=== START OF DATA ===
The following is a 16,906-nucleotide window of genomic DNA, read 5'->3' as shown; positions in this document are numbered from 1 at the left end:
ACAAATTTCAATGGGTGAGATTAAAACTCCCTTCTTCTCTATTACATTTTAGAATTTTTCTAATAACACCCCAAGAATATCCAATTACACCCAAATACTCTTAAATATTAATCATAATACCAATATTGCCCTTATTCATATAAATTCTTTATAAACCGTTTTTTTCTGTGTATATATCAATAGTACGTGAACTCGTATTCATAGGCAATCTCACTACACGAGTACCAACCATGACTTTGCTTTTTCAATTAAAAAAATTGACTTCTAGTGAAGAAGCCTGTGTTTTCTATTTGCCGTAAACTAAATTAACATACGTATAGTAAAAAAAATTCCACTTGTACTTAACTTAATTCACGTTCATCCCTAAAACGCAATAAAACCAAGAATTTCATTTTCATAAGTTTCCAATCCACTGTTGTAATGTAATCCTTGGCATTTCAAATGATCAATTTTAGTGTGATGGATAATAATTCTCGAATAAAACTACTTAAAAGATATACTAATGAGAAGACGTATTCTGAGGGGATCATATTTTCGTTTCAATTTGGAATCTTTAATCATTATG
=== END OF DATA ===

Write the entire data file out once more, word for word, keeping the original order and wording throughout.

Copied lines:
The following is a 16,906-nucleotide window of genomic DNA, read 5'->3' as shown; positions in this document are numbered from 1 at the left end:
ACAAATTTCAATGGGTGAGATTAAAACTCCCTTCTTCTCTATTACATTTTAGAATTTTTCTAATAACACCCCAAGAATATCCAATTACACCCAAATACTCTTAAATATTAATCATAATACCAATATTGCCCTTATTCATATAAATTCTTTATAAACCGTTTTTTTCTGTGTATATATCAATAGTACGTGAACTCGTATTCATAGGCAATCTCACTACACGAGTACCAACCATGACTTTGCTTTTTCAATTAAAAAAATTGACTTCTAGTGAAGAAGCCTGTGTTTTCTATTTGCCGTAAACTAAATTAACATACGTATAGTAAAAAAAATTCCACTTGTACTTAACTTAATTCACGTTCATCCCTAAAACGCAATAAAACCAAGAATTTCATTTTCATAAGTTTCCAATCCACTGTTGTAATGTAATCCTTGGCATTTCAAATGATCAATTTTAGTGTGATGGATAATAATTCTCGAATAAAACTACTTAAAAGATATACTAATGAGAAGACGTATTCTGAGGGGATCATATTTTCGTTTCAATTTGGAATCTTTAATCATTATG